This work is a result of our global learning journey which you can read about here:
What’s going on?
Resources shared on googledrive and students allowed to take a risk with their own learning. This is the first of several reports on the outcomes of this learning journey. Materials given to the students were challenging – a range of resources which required them to make their own route through to a conclusion. There is no correct answer to the question, so it is all the more interesting to see their work. All involved here are at The Stephen Perse Foundation, Cambridge, UK
Question: what should be included when measuring a country’s state of development?
all of the following are extracts from student work – not the full arguments – they’ve all agreed to share their ideas with the world.
First, I think the most important thing to be considered is the relationship of the government and the people it’s ruling. The government should ideally reflect and represent the views of the people of their country. If the government and the public don’t agree, and the government doesn’t listen to what the public has to say; what the government says about the development of the country isn’t totally trustworthy and can be completely biased.
Secondly, it’s important to consider the how this judgement affects the people in the country. If the country is seen to be poorly developed, the country then gets classed and stereotyped by all sorts of different people. This opens up the people of that country to discrimination, disdain and contempt from others who are perhaps better off than them.
Thirdly, a question that should be raised is, “are all the reasons for calling this country undeveloped/developed justifiable?” If the judgement is based on only one part of the country, the judgement isn’t fair. The final decision should be made with the average situation in mind, and anomalies not considered.
When I think about the word development I think about a change or an evolution of something. But when I think about whether a country is developed or not I normally think about its education and wealth.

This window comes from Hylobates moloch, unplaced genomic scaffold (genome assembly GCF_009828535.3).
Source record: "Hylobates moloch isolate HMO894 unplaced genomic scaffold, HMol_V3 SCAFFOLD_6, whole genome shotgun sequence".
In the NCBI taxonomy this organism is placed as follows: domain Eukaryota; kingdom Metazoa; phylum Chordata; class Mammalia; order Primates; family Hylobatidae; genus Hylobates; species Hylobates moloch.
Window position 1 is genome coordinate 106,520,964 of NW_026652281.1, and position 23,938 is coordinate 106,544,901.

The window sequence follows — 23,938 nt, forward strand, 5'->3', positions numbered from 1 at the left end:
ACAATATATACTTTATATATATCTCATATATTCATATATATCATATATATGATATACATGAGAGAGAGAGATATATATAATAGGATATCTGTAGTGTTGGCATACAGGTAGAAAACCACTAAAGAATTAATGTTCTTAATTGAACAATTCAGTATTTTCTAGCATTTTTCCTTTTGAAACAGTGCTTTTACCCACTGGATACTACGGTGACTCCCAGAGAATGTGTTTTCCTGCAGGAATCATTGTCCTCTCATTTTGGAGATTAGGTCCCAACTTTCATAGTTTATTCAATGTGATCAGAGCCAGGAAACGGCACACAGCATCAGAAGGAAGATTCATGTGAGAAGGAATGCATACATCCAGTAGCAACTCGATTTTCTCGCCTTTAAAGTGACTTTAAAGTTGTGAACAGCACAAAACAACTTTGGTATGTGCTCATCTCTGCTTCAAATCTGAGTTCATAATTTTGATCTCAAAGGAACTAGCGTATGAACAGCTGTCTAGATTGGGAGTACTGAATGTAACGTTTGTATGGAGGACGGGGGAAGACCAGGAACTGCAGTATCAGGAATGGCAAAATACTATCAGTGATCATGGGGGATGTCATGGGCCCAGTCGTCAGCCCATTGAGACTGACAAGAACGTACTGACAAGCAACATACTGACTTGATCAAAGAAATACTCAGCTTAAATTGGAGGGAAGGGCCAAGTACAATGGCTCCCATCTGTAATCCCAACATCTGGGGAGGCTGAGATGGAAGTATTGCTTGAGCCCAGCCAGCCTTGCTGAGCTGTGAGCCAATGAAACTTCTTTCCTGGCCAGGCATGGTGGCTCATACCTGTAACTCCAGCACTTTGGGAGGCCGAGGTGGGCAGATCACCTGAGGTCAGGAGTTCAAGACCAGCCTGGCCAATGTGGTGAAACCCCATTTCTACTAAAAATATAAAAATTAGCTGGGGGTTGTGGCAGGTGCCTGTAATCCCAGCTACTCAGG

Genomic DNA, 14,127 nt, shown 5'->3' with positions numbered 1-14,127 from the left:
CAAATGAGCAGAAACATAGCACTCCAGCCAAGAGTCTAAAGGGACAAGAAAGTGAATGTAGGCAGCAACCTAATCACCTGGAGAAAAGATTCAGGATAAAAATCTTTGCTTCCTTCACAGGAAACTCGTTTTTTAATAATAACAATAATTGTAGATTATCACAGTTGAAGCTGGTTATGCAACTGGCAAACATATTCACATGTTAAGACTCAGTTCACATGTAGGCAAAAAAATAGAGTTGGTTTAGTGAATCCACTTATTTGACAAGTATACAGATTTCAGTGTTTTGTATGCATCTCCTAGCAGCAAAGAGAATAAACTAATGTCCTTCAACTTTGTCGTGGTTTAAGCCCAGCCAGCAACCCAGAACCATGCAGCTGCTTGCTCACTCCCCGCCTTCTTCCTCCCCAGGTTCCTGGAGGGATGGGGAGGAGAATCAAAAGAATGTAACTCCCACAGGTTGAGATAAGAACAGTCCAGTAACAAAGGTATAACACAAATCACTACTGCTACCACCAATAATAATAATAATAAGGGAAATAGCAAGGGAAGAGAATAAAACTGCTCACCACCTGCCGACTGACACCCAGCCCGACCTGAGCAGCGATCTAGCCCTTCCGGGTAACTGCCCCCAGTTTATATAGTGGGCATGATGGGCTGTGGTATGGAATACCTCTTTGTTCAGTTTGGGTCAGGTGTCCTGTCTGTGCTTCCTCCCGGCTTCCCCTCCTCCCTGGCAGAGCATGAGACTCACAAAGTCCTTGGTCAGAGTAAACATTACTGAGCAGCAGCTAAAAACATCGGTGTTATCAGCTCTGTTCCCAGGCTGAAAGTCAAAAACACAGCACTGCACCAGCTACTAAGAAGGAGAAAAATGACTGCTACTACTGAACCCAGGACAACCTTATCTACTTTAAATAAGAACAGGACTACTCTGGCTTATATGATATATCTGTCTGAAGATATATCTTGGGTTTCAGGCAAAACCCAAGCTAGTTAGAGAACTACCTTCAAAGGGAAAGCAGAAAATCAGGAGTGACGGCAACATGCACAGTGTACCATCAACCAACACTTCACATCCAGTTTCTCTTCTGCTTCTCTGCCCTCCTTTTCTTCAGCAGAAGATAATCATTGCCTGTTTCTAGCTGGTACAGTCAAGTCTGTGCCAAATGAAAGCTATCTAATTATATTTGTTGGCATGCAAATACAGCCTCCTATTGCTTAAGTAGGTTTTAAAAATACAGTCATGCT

Education: A large proportion of the country’s population should be educated and/or have a degree. A developed country will provide education to the majority of its population. This means that the person has a greater chance of getting a job and have a successful future. Also, most countries that provide good education for students tend to be richer than other countries i.e. Canada and Japan.
Wealth: If a country is rich as a whole then the government can invest that money into things like hospitals, schools and infrastructure. In many developing countries agriculture still accounts for the majority of the nation’s economic output, whereas in more developed countries manufacturing and service roles play a greater part. More advanced economies normally lead to better wages for the general population and are more equal in the distribution of wealth.
In my opinion, when measuring a country’s state of development, there are some things that are a lot more important that others, but even the less important ones are still very important in the long run. I think that the country needs to have someone like an advisor planning for the future and without that, they can’t be a greatly developed country. I believe this because, how can a country be developed or carry on developing, without thinking about the future?
Even though I stress how important money is, I personally don’t think it is as important as planning for the future because without the plan them the money will not be well spent. In conclusion, my three top areas which need covering when measuring a country’s development are:
1) Planning for the future
3) Resources for disaster.
And, finally… give them some freedom and take a risk!
So, what has this shown me and what has it shown the class. These are clearly very thoughtful pieces from a class of 13 year-olds. The issue for me is that in order to gain the very best in learning, you have to be brave to give the class freedom to think for themselves. Providing the initial scaffolding is a good thing. Then both teacher and student need to be brave!